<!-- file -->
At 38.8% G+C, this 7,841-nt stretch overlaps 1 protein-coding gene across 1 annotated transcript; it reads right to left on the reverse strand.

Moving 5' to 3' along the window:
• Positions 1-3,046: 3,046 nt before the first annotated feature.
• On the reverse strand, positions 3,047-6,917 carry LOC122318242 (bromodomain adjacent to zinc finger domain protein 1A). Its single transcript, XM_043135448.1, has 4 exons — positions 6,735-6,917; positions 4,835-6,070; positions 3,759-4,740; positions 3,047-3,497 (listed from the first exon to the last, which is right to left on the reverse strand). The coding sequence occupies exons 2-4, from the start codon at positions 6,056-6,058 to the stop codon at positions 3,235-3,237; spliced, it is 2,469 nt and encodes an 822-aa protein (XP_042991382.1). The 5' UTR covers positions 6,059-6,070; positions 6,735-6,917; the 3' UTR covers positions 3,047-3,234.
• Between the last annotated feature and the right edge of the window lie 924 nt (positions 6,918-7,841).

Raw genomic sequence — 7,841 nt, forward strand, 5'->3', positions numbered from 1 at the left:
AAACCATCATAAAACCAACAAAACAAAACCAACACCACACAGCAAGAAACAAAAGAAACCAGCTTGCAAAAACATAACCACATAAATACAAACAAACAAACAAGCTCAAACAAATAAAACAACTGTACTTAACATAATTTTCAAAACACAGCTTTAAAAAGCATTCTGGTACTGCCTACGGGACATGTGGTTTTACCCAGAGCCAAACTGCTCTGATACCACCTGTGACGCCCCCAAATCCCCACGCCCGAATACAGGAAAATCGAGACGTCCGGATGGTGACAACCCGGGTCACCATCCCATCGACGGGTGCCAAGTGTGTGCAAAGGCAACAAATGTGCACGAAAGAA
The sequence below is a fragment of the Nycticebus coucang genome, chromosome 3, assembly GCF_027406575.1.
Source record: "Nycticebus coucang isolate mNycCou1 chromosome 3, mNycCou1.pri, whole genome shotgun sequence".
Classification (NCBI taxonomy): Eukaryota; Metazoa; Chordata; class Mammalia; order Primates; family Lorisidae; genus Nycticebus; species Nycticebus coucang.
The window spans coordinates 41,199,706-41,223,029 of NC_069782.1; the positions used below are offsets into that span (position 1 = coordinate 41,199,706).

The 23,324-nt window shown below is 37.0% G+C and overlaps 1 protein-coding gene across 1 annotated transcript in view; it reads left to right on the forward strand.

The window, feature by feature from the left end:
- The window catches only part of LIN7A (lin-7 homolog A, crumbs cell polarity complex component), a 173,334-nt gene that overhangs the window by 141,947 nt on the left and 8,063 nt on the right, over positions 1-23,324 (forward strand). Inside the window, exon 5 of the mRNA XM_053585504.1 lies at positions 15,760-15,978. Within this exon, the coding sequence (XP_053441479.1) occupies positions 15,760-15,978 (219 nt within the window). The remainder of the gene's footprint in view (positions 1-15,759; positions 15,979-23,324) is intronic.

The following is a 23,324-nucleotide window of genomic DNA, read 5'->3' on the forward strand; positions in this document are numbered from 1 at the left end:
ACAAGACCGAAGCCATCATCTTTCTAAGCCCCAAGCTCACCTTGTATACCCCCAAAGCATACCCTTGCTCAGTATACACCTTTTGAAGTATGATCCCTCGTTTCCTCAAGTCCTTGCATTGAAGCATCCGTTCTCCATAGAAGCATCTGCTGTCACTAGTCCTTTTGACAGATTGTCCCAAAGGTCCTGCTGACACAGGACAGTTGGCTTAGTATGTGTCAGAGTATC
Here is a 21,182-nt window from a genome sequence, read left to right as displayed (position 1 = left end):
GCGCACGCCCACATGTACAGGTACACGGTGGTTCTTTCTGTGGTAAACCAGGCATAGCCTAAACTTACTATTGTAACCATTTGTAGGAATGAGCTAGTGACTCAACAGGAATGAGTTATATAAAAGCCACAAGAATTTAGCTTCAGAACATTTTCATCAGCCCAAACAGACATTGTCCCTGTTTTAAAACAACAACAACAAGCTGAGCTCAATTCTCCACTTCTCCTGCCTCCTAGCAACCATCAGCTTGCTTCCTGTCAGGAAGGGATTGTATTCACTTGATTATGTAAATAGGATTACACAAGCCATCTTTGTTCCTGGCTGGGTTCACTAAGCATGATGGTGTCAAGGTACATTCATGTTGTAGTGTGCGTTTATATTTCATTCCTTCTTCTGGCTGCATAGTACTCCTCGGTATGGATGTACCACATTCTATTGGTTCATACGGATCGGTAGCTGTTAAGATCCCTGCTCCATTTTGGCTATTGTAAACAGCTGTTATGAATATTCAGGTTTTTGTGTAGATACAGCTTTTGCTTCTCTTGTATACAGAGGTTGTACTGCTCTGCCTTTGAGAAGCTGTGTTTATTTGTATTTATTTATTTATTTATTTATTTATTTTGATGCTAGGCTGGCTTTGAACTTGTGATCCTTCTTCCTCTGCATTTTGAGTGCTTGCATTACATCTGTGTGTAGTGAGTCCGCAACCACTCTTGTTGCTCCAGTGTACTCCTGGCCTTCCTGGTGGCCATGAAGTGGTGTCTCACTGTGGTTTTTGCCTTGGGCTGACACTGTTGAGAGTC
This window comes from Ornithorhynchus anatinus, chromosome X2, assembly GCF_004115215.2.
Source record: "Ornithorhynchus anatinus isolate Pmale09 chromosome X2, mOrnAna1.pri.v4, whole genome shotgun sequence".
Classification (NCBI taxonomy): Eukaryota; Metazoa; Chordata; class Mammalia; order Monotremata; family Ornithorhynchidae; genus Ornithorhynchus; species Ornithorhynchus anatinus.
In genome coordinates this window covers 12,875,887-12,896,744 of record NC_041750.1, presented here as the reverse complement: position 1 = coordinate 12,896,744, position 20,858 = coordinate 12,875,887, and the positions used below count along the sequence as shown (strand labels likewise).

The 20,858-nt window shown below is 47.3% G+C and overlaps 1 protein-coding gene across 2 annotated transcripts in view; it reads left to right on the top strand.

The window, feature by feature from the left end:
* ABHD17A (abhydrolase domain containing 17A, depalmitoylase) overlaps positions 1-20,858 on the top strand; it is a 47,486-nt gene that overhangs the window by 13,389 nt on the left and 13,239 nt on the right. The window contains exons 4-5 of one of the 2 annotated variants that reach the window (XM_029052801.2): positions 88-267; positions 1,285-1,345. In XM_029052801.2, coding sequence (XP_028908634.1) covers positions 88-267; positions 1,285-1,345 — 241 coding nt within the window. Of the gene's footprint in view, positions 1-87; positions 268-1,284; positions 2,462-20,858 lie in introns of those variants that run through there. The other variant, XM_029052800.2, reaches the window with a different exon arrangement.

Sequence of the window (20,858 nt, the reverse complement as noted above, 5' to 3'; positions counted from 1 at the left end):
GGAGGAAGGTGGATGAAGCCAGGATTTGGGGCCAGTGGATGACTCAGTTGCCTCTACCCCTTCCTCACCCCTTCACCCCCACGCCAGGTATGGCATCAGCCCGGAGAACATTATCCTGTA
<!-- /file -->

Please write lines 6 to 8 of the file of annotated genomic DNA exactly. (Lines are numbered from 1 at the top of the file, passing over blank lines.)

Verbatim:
Raw genomic sequence — 7,841 nt, forward strand, 5'->3', positions numbered from 1 at the left:
AAACCATCATAAAACCAACAAAACAAAACCAACACCACACAGCAAGAAACAAAAGAAACCAGCTTGCAAAAACATAACCACATAAATACAAACAAACAAACAAGCTCAAACAAATAAAACAACTGTACTTAACATAATTTTCAAAACACAGCTTTAAAAAGCATTCTGGTACTGCCTACGGGACATGTGGTTTTACCCAGAGCCAAACTGCTCTGATACCACCTGTGACGCCCCCAAATCCCCACGCCCGAATACAGGAAAATCGAGACGTCCGGATGGTGACAACCCGGGTCACCATCCCATCGACGGGTGCCAAGTGTGTGCAAAGGCAACAAATGTGCACGAAAGAA
The sequence below is a fragment of the Nycticebus coucang genome, chromosome 3, assembly GCF_027406575.1.